Yesterday, speaking before a gathering of pastors in Tampa, First Baptist's Robert Jeffress stopped short of endorsing a particular candidate in the presidential race. Such overt political advocacy could risk his church's tax-exempt status -- not that he has let such concerns hinder him in the past.
That doesn't mean that the nation's clergy stay out of politics. On the contrary, Jeffress urged the pastors to use their pulpit as a weapon in the political arena.
"This is no time for God's men to be passive. It's time to stand up and push back against all the evil in our country," Jeffress said, according to an account in The Tampa Tribune.
Jeffress repeated his oft-quoted assertion that Mormonism is a cult, but it's clear from the Tribune article, and the fact that he's Robert Jeffress, that he's more concerned about a certain non-Mormon candidate.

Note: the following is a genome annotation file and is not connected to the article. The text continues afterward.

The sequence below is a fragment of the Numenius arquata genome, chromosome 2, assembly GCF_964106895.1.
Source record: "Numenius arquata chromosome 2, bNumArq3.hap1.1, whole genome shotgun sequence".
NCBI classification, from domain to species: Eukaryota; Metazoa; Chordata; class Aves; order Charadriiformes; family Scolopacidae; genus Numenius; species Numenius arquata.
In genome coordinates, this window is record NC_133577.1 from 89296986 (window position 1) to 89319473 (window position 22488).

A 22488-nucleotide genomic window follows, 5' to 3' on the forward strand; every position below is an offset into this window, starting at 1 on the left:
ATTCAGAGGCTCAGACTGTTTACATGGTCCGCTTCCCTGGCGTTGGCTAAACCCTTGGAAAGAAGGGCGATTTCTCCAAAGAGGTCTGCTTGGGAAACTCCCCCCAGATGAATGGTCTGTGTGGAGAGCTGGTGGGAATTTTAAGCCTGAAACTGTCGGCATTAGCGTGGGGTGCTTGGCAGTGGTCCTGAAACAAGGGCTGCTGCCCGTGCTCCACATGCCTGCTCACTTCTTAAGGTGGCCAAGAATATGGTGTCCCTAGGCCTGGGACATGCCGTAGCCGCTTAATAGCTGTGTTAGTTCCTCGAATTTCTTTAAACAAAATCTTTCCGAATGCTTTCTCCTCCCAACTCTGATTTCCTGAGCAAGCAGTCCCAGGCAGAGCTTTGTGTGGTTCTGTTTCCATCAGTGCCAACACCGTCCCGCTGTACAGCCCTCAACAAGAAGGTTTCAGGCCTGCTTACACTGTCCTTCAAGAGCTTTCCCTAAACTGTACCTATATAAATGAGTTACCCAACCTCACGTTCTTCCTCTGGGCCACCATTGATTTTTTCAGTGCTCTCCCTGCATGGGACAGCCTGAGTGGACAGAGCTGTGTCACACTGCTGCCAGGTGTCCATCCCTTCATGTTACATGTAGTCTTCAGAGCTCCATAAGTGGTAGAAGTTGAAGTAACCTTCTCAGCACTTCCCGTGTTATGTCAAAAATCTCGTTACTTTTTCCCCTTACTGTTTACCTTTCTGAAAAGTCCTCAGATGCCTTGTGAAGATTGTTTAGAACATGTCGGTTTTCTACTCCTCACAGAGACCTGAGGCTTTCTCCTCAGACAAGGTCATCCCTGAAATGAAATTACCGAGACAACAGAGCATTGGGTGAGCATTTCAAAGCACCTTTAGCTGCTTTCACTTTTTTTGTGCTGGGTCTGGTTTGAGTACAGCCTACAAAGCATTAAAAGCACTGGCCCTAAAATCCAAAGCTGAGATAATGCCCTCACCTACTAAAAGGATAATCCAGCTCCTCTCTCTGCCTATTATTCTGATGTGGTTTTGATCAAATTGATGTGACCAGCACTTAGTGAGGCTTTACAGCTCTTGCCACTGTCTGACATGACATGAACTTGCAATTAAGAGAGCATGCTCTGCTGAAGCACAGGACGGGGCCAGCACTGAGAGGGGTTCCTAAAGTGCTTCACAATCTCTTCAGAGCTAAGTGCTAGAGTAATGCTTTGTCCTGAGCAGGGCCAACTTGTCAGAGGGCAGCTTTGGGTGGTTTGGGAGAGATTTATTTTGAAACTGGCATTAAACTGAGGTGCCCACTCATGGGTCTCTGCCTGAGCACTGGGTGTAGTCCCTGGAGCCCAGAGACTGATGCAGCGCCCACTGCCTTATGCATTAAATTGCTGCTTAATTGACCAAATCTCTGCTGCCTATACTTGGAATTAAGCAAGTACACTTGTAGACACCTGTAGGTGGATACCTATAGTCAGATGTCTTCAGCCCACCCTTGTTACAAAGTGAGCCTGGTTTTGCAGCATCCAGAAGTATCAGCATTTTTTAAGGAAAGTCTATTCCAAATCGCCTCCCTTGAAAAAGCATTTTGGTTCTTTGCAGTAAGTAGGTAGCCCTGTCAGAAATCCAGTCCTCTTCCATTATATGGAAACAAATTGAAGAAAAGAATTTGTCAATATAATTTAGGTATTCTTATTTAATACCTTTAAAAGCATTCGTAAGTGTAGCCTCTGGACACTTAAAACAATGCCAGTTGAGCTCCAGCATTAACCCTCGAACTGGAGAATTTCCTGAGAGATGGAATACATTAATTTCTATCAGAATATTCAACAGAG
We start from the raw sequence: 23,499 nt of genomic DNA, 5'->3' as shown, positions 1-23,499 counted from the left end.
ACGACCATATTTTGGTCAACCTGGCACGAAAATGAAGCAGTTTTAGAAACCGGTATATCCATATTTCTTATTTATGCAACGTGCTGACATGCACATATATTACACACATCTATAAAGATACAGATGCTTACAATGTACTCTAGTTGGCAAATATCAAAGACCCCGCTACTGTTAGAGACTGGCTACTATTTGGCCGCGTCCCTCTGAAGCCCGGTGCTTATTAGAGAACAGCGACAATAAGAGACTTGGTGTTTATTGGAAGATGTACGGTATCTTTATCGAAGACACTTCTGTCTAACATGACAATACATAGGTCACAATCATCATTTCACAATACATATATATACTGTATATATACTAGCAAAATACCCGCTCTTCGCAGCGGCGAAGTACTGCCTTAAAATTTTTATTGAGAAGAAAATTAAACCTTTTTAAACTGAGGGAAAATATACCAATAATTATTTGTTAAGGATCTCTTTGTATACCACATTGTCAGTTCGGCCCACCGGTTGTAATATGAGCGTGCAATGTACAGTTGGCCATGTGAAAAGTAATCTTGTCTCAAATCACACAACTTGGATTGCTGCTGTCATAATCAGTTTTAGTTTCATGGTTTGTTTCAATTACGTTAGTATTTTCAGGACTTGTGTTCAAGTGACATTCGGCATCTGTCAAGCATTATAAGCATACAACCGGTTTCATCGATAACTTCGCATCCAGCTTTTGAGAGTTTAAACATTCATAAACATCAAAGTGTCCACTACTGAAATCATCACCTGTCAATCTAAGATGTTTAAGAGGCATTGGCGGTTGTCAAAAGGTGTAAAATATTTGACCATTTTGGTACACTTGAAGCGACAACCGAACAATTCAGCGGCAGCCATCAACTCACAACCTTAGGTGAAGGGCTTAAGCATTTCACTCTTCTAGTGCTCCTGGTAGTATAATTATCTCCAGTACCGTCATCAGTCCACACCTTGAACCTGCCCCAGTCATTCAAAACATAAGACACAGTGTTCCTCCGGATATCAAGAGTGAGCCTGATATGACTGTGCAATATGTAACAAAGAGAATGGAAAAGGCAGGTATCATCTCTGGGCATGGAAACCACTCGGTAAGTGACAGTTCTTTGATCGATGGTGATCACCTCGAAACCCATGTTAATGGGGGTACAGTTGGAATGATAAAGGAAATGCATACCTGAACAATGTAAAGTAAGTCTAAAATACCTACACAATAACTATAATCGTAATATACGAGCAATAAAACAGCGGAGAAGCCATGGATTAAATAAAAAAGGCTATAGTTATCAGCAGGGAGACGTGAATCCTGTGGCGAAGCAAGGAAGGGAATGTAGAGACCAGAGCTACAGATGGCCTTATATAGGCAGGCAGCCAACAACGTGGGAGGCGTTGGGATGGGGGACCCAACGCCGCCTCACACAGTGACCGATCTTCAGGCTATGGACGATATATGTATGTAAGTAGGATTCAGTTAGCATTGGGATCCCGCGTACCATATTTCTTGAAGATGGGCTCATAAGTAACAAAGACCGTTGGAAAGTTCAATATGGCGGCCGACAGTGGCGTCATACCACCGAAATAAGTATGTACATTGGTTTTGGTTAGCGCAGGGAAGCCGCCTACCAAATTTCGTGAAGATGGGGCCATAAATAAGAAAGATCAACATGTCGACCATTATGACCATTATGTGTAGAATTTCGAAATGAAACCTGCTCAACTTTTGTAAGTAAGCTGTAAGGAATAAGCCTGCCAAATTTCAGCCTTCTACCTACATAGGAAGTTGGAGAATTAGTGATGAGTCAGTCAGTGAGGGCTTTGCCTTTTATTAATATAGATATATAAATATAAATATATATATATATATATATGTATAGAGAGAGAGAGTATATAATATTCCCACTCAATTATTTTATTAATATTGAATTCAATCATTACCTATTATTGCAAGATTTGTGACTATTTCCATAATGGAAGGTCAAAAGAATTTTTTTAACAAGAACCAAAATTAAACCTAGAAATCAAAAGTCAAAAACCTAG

"Tell your people that they have a choice: to cast a vote for righteousness or vote for unrighteousness."
Jeffress urged the capacity crowd at the A La Carte Event Pavilion in Tampa to use their pulpit time Sunday to stress the importance of voting for the candidate who supports the "biblical values" of the sanctity of marriage, sanctity of life and religious freedom.
Stay silent, he warned them, and you're no different than German Lutheran pastors who didn't speak out against Hitler's growing influence in the late 1930s. That lack of action led to the Holocaust, he said.
Because pursuing a pragmatic, center-left agenda is roughly the same as slaughtering six million people. Roughly.
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